It’s been a wild last couple of years for Mokhtar Alkhanshali, the Yemeni-American coffee trader behind Port of Mokha, focused on global export of high quality coffees from Yemen. Catapulted into the spotlight by features in NPR, the Village Voice, and other publications, Alkhanshali’s story feels like a triumph of coffee globalism, centered on a fraught boat escape from the war-torn nation, and concluding with a reintroduction of delicious Yemeni coffees to the global quality coffee scene. Roasters like Blue Bottle Coffee found Alkhanshali’s story—and his coffees—irresistible, leading to a global run on his limited supply that has include collaborations with roasters like Coutume (Paris), Dragonfly (Colorado), Slate Coffee (Seattle), Equator Coffees (Bay Area) and more.

We’ve featured Alkhanshali twice on the Coffee Sprudgecast: once for a more general interview at the Counter Culture Coffee training center in Emeryville, CA; and again for an interview following US President Donald Trump’s failed Muslim travel ban, which unconstitutionally targeted immigrants and refugees from majority Muslim countries, including Yemen. In both those interviews we asked Mokhtar Alkhanshali the same question, “What’s next?” Today we have an answer.

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Meet the first-ever box set of coffees from Port of Mokha, launching today and available in pre-order at the newly revamped Port of Mokha website. Available in limited qualities, this box set is an expression of three single-family lots in the Yemeni mountains, from the growing regions of East Hayma, West Hayma, and Haraaz. While Port of Mokha will continue its collaborative work with quality roasters worldwide, this box set marks their launch into the consumer market as a roasted coffee brand, and extraordinary opportunity to drink coffees roasted and sourced by an importer with hard-earned, intimate knowledge of his crop.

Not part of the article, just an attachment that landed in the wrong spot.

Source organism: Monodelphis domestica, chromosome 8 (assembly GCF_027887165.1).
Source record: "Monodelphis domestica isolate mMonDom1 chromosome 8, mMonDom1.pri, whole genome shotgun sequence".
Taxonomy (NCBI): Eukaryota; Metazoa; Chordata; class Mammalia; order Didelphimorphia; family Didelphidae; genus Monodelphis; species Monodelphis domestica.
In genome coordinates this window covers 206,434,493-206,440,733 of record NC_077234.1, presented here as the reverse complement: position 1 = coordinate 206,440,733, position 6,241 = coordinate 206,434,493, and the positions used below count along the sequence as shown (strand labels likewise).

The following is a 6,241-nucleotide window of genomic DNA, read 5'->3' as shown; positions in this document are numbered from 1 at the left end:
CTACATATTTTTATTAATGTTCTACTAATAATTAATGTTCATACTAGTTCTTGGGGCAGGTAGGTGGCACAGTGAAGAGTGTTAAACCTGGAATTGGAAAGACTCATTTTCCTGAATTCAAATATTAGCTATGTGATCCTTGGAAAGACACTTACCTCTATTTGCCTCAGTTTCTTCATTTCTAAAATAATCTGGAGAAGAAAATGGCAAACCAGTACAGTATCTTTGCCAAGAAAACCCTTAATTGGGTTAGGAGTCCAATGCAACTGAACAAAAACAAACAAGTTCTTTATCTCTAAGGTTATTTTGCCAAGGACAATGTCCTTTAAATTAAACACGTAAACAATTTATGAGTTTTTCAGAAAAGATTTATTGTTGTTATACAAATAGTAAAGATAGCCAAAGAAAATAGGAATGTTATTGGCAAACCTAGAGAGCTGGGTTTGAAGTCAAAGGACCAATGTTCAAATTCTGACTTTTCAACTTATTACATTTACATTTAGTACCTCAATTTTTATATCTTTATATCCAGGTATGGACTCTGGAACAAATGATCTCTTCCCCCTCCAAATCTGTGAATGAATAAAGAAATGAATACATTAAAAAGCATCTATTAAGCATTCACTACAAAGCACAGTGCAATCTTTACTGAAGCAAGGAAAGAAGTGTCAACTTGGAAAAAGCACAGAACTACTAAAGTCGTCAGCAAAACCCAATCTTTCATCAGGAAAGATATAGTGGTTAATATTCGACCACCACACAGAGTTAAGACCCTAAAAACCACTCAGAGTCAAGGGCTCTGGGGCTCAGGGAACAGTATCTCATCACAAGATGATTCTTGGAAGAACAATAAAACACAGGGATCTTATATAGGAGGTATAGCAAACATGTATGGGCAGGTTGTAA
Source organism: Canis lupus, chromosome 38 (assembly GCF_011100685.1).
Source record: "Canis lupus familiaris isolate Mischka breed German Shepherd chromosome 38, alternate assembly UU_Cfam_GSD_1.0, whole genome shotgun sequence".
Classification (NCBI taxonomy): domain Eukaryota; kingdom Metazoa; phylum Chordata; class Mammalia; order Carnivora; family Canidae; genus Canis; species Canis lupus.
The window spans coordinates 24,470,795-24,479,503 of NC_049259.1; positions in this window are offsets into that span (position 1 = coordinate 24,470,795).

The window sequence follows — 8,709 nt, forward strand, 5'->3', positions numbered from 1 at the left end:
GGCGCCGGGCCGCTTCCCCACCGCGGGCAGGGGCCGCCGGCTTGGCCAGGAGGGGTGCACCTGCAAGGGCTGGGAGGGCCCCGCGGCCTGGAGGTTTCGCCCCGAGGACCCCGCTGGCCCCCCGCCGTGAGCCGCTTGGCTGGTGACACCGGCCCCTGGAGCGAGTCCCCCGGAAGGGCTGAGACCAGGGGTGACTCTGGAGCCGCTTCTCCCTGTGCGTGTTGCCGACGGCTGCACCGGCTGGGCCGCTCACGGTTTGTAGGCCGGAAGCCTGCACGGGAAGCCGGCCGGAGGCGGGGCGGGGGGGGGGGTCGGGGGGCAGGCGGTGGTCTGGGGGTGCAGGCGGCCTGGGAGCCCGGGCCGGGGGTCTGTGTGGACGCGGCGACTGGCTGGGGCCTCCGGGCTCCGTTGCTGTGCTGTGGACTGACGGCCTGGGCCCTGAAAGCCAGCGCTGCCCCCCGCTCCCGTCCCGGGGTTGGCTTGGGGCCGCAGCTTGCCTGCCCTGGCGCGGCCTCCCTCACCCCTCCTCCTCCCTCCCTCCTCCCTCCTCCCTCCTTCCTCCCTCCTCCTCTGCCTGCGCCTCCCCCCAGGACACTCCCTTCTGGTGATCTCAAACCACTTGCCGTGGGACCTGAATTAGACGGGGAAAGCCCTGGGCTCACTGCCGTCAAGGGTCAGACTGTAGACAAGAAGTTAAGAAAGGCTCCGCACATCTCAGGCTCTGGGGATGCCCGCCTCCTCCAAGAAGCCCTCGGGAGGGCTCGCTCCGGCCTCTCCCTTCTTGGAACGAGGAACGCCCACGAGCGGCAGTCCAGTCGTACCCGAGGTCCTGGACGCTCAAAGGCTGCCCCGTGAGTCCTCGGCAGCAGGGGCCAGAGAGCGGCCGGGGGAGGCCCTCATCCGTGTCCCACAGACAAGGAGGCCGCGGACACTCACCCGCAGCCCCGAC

“Are we producers? Exporters? Importers? Roasters? It’s been hard to answer that question because we are all of these things but in a different way,” Alkhanshali tells Sprudge. ” As you know, the direct trade coffee world is far from perfect.” This sentiment echoes our ongoing feature series on Direct Trade coffee’s challenges and triumphs by author Michaele Weissman. Could roasting be the next step for importers seeking to broaden their impact on the Direct Trade cycle? “We believe that producers need support throughout the year to produce great coffee,” Alkhashali says. “In our process, we developed “The Mokha Method.” The Mokha Method is virtuous cycle of social benefits and quality protocols–on the ground with farmers. On the quality side, we ensure quality by using state of the art technology like raised driving bed system, moisture analyzers and very strict protocols while on the social side we promote gender equality, give out interest free micro loans and pay the highest price in the world to coffee farmers.”

I’m not sure Mokhtar Alkhanshali has answered his own questions—is Port of Mokha now a roasting brand? This tasting box marks the launch of a new facet for the company, and provides direct access to the coffees of Yemen to curious American consumers. This is a country in crisis, and the situation remains much the same as when Alkhanshali fled by boat with his first Port of Mokha crop. “80% of the country now is food insecure,” he tells Sprudge, “but our all-female quality team have become the primary breadwinners for their families, since there are fewer and fewer opportunities for their husbands and fathers. And, we are now seeing remittances being sent from our farming villages to the cities, reversing what has been a decades-long trend of city-dwelling family members sending money to their families in the rural areas.”

He’s real about the situation in Yemen, but sees coffee as a way forward for security and growth in Yemen. “We hope Port of Mokha can be a ray of light amidst all the darkness there.”

Jordan Michelman is a co-founder and editor at Sprudge Media Network. Read more Jordan Michelman on Sprudge

Images courtesy of Port of Mokha.

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